Many macerations are made using oils to gently extract the plant power. Put your herbs and oil into a small jar. You can let them infuse anywhere from an hour to a few weeks. For an example of how you can macerate for beauty care, check out this skin-soothing salve.

More Herbal Medicine Tips

  • Use the fresh herbs. This will produce the most powerful tincture and tonics. If your herbs don’t have a scent, that’s not going to change once you make your herbal medicine.
  • Cut the herbs into small pieces. This allows for a greater surface area so the plant compounds can infuse into the liquid.
  • Label your jars. Label your herbal medicines with the date and what’s inside them. That way there will be no confusion! (You may think you’ll remember what everything is. You won’t. Trust us!)
  • Start slowly. This is powerful plant medicine. These tinctures and tonics are meant to be taken in small amounts. With a tincture, you may only need a few drops.

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Tinctures and Tonics Culinary Nutrition Guide To Homemade Medicine

Image: ChamilleWhite

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10 responses to “How to Make Tinctures and Tonics, Guide To Homemade Medicine

  1. Eddie

    Your artcile is so detailed about how to prepare a proper tincture. Thank you! I have one question though.
    I leave in Malai and our local stores are not selling 190% proof alcohol (like everlast). On my side, I am trying to prepare the tinctures as much as closely to the recipe. I have many herbalism books which suggest certain volumes for the alcohol mentstrum. As an example for the Calendula Officinalis the recipe is 1:5 (w/v), 70% alcohol.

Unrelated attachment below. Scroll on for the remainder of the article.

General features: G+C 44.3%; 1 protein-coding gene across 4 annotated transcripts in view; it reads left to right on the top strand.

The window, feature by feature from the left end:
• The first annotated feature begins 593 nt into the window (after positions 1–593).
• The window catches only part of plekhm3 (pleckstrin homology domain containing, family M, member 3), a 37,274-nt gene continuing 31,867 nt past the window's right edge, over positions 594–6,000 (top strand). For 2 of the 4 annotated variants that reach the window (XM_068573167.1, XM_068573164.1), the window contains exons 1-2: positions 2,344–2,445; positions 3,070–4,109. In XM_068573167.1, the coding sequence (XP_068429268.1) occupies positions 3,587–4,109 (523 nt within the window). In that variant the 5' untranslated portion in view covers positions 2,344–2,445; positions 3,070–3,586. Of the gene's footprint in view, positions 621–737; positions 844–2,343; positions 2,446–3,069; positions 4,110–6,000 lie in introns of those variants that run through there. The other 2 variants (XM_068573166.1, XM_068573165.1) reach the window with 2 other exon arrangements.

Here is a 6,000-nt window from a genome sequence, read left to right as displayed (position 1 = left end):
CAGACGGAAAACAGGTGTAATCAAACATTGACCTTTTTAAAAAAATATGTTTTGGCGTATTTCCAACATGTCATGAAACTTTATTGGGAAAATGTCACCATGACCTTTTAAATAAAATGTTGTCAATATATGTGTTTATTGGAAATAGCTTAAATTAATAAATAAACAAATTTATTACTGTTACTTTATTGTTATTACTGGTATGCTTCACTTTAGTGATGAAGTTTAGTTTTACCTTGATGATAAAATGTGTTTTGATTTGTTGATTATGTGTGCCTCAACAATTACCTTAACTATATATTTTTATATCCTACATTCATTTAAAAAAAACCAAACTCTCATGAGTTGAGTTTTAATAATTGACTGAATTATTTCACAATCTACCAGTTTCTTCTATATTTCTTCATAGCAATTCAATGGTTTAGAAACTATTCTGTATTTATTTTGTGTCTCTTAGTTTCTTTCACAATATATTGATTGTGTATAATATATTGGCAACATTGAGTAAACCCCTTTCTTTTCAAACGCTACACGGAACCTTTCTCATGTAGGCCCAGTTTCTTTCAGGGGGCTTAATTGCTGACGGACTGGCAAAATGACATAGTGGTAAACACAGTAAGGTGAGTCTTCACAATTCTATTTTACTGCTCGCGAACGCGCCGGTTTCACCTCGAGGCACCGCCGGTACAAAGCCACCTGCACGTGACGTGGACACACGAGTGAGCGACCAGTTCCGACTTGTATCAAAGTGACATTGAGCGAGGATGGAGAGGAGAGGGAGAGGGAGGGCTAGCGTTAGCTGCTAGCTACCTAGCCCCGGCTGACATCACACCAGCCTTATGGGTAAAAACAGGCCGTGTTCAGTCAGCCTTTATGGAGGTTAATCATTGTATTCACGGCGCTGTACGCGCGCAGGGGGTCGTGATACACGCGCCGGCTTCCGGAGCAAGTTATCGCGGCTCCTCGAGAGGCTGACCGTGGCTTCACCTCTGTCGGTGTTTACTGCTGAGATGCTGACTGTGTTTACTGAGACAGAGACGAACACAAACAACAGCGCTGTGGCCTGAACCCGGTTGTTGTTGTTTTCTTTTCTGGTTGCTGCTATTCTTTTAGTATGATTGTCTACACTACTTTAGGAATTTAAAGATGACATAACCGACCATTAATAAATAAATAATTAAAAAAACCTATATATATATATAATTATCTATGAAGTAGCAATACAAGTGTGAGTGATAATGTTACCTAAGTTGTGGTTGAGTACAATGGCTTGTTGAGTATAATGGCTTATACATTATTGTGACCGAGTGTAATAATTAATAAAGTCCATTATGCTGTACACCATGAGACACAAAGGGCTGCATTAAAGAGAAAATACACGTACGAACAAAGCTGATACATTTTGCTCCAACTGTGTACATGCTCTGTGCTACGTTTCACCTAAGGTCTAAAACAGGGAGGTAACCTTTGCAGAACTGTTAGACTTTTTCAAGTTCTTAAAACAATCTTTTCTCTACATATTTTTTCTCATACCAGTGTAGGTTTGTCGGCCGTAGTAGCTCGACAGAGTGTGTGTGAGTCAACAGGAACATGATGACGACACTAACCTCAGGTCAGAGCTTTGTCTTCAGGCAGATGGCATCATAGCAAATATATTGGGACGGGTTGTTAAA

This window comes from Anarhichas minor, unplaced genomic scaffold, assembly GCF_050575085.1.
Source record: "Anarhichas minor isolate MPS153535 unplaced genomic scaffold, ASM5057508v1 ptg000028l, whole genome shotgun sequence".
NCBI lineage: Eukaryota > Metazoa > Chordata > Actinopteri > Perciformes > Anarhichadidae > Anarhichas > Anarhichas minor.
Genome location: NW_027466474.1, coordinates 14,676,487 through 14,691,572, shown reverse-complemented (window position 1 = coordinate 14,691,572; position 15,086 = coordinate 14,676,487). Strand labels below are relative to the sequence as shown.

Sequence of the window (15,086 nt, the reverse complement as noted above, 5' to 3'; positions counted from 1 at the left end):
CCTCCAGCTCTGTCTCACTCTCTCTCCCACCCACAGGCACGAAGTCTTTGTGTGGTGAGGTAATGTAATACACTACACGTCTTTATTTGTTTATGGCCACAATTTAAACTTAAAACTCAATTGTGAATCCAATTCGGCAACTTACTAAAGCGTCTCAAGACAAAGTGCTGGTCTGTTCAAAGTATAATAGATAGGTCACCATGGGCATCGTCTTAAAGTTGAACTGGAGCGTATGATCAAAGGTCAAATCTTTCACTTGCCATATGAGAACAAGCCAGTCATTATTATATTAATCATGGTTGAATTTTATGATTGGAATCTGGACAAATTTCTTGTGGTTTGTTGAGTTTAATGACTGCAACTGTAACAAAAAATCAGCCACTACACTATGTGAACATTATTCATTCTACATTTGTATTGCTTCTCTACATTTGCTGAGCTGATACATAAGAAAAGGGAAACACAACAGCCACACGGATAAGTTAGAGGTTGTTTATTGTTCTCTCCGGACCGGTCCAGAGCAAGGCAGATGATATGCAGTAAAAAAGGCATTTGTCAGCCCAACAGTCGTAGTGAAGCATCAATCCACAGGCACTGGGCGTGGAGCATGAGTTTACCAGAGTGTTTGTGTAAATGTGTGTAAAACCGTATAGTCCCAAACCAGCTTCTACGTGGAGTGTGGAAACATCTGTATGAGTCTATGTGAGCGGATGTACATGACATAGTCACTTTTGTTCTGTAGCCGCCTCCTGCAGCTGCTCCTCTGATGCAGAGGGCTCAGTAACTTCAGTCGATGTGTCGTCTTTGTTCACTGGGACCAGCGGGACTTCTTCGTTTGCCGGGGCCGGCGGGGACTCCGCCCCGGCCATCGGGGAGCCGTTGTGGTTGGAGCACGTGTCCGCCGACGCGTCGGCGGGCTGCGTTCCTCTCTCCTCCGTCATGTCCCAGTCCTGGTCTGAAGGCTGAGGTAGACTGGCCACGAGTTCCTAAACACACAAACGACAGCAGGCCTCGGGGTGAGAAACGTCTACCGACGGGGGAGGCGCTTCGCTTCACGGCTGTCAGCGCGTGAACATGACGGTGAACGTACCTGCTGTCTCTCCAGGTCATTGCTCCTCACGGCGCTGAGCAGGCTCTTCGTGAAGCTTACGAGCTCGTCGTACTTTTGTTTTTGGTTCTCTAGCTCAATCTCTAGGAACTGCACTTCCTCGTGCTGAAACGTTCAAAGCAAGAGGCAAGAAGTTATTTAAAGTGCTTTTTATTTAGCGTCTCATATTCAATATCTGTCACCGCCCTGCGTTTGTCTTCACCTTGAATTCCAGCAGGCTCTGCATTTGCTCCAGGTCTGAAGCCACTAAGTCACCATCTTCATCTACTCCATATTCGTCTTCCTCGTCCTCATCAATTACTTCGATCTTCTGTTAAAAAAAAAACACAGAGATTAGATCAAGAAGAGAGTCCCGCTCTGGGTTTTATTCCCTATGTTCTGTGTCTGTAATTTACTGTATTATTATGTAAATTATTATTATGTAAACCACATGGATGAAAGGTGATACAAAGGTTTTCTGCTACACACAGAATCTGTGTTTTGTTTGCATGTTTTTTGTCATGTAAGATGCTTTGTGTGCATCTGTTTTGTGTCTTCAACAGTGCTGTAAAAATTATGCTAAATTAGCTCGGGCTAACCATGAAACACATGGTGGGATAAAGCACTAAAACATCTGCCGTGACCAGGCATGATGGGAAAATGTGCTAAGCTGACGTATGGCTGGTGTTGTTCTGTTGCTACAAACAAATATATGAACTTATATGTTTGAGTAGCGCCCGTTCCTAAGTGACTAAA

Our local stores sale only 35% – 40% alcohol drinks (like vodka). Is there something that I can do for that? Like divide the alcohol and volume menstrum by 2 so my final output of the above recipe is 1:2,5 (w/v), 35% alcohol? Or I just have to stick to the folk method?
    I really would be grateful for any advice because that matter is a little bit confusing to me!
    Thank you in advance,

  2. Academy of Culinary Nutrition

    Hi Eddie! You should be OK with most herbs using a 40% alcohol, and you can do a small batch to test it out and ensure you are preserving properly with no mold growth. You can also try tincturing in vegetable glycerin for an alcohol-free option. There are some tinctures you can make with apple cider vinegar, like this one:

  3. Julia

    Hi there! I am looking to make my own tinctures! How do you get these approved by the FDA?

  4. Academy of Culinary Nutrition

    Hi Julia! This is beyond our scope, as these tinctures are intended for home use and not for sale. We recommend visiting the FDA’s website for more information about what is required to get tinctures approved if you’d like to start a business, or see if you can connect with a tincture business in your area for guidance. Good luck!

  5. Tam

    Having trouble understanding the 1:1 ratio. What does that mean is it 1cup water to 1 cup menstrum?

  6. Academy of Culinary Nutrition

    Hi Tam! For infusions and decoctions, the ratio is 1 teaspoon of herbs to 1 cup of water. It’s not 1:1 in equal measure. We hope this clears things up for you! Tincture amounts are more about the size of jar you choose – there is a tincture-making video in this post that might make it clearer for you:

  7. Morgan November 5, 2020

    How long do infusions and concoctions last?

  8. Academy of Culinary Nutrition November 10, 2020

    Hi Morgan! If you’re making tinctures with alcohol, they have a longer shelf life – a few months at least. If you’re making an infusion or decoction, it’s best to drink within a few days.

  9. Kim May 9, 2021

    If I wanted to mix water with everclear in making a tincture what should the water to alcohol ratio be?

  10. Academy of Culinary Nutrition May 11, 2021

    Hi Kim! We typically don’t dilute our tinctures with water when making them. There are a bunch of different water-to-alcohol ratios depending on what you are tincturing and the proof of the alcohol. There are a bunch of formulas here that you may find helpful: